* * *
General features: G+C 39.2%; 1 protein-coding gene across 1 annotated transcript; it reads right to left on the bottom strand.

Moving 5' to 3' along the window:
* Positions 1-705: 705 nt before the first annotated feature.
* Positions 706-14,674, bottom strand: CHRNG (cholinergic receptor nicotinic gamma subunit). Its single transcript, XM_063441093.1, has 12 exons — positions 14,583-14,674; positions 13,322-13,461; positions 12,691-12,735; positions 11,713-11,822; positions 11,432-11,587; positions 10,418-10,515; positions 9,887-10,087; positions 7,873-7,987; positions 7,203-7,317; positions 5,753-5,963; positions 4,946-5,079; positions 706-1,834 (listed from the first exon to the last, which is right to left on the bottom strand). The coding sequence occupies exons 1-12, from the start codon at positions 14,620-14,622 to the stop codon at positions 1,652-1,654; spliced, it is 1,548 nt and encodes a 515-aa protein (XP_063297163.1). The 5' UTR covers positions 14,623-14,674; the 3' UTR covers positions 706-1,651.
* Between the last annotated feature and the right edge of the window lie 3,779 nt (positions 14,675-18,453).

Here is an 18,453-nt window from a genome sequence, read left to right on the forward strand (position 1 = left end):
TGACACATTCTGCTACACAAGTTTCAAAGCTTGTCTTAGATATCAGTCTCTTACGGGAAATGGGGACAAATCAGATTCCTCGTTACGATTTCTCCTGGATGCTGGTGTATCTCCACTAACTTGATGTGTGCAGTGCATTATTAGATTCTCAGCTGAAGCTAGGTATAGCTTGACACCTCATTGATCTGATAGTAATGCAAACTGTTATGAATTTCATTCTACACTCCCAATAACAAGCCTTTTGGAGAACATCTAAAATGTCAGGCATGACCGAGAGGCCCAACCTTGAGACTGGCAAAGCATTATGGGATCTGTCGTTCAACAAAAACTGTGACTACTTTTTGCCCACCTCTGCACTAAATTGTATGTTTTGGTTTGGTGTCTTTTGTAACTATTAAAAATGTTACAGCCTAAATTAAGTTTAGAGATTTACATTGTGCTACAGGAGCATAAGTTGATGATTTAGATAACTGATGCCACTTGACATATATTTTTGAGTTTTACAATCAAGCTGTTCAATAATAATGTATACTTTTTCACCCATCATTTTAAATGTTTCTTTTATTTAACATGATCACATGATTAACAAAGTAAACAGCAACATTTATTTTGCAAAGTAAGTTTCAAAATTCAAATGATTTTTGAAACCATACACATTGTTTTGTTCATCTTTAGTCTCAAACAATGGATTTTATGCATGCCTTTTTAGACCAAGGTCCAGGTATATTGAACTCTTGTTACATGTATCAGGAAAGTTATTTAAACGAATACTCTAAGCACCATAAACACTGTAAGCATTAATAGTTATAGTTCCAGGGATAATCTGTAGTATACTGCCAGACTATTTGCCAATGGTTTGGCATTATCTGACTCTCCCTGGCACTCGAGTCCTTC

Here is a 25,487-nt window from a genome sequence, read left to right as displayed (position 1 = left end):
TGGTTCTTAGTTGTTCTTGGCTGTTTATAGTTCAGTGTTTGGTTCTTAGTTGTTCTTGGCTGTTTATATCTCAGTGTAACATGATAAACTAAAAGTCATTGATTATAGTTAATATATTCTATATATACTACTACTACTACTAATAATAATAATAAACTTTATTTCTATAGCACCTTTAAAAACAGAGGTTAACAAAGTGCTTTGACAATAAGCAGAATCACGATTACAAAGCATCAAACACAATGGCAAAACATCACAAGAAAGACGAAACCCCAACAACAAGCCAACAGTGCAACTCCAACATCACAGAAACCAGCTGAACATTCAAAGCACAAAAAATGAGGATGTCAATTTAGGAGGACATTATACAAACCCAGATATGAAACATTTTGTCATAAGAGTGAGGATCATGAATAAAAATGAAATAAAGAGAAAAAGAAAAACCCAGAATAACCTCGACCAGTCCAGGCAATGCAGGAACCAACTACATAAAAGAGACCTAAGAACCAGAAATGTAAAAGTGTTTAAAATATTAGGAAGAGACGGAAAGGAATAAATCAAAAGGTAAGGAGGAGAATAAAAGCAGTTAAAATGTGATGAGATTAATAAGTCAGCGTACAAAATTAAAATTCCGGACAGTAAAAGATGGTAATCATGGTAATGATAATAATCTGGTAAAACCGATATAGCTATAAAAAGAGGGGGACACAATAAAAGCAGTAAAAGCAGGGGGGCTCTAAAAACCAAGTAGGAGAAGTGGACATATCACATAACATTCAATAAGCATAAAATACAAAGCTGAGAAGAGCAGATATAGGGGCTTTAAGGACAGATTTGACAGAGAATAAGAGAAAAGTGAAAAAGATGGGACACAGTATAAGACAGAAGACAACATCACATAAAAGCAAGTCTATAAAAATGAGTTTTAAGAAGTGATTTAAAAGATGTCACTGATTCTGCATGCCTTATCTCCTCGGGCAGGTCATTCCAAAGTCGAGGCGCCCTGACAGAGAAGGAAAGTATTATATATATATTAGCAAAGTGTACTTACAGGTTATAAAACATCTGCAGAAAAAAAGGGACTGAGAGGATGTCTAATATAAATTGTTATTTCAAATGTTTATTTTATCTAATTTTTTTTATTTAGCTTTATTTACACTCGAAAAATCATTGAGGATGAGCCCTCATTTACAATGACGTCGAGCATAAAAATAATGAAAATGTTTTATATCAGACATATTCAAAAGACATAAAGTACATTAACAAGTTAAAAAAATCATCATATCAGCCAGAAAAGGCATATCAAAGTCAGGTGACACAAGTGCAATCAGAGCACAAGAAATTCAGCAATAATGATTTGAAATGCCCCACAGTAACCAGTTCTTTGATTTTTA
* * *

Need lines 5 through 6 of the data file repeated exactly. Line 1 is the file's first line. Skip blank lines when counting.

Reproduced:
* Between the last annotated feature and the right edge of the window lie 3,779 nt (positions 14,675-18,453).

Here is an 18,453-nt window from a genome sequence, read left to right on the forward strand (position 1 = left end):